Your not listening, so there is no point in engaging you any further in this. God does not bless those who simply ask for blessing on self or others. He blesses those who ask for it with contrite heart. If your heart is actually contrite than blessing will fall on you for your blessing. If it is incontrite than you are effectively curing yourself and condemning yourself to unnecessary suffering in the life to come. That's not a matter between me and you or you and anyone else on this blog for that matter, its a matter between you and God. You have my fair mind: If you want to add something meaningful to a blog than go ahead and make a comment, but it would be best to keep it to the point while putting the focus away from yourself or out of relevance of the blog post and leave room for others to say something. You have to make the decision to do that. No one can make you do anything.

De Maria said...

Anonymous said...
So your blessing the fact that you welcome squabbling and that makes you feel at home? Thats horrible.


Why? Jesus Christ Himself brought division.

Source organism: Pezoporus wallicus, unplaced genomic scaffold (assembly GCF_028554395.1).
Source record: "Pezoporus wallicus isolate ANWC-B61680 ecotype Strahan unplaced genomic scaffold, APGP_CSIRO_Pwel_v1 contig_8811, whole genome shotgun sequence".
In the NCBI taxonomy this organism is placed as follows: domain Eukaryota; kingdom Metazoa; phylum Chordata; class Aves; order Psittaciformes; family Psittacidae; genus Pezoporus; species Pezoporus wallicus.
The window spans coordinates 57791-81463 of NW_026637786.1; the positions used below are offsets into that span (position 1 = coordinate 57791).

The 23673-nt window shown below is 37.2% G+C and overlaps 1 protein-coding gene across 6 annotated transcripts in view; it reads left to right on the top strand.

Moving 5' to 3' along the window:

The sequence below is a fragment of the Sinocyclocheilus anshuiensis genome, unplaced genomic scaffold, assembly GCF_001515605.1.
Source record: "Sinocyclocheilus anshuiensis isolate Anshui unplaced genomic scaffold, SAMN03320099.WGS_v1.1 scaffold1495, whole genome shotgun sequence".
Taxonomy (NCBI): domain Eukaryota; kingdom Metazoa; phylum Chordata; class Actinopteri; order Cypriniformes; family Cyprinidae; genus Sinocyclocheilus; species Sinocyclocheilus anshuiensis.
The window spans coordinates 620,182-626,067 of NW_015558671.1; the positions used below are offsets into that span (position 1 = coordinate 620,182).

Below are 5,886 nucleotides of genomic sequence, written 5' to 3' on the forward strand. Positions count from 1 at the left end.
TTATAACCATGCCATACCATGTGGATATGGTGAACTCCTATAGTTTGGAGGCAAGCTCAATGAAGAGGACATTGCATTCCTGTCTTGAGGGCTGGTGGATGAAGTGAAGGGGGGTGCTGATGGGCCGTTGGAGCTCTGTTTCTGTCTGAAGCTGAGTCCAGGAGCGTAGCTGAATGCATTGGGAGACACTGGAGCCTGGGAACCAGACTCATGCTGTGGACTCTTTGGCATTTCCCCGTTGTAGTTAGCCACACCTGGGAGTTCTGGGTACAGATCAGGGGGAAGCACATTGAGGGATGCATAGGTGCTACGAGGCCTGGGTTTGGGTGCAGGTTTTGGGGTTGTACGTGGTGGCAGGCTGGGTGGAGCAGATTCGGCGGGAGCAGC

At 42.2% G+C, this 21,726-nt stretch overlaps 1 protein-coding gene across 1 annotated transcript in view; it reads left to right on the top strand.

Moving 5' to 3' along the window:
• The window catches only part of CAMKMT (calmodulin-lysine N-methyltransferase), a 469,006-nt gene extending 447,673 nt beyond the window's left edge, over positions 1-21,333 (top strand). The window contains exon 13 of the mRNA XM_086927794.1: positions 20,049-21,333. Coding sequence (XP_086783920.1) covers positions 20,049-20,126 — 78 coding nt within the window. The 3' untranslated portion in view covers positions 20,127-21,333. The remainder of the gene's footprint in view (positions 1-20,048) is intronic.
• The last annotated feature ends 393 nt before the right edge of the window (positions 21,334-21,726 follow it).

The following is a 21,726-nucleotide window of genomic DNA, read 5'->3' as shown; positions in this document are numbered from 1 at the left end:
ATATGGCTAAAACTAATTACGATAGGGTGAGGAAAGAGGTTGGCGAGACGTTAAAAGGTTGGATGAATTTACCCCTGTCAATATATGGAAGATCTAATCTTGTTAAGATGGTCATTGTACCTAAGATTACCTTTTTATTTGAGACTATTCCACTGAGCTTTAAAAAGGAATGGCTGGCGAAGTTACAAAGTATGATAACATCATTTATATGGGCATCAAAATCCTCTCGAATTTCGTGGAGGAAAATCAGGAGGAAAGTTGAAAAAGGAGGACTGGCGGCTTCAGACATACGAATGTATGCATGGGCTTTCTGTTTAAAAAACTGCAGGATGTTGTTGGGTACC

Luke 12:50-53King James Version (KJV)

50 But I have a baptism to be baptized with; and how am I straitened till it be accomplished! 51 Suppose ye that I am come to give peace on earth? I tell you, Nay; but rather division: 52 For from henceforth there shall be five in one house divided, three against two, and two against three. 53 The father shall be divided against the son, and the son against the father; the mother against the daughter, and the daughter against the mother; the mother in law against her daughter in law, and the daughter in law against her mother in law.

Your blessing creating division which runs entirely contrary to the message of the gospel: Forgive those who wronged you. Maybe if you forgive them, you will find that they forgive you back.

What Gospel are you reading Anonymous? Jesus said:

Luke 17:4King James Version (KJV)

4 And if he trespass against thee seven times in a day, and seven times in a day turn again to thee, saying, I repent; thou shalt forgive him.

First, repent, then you shall be forgiven. But I have not heard you repent of your rudeness towards Susan. And yet, from the tone of her messages, she clearly has forgiven you.

Anonymous also said...
Your not listening,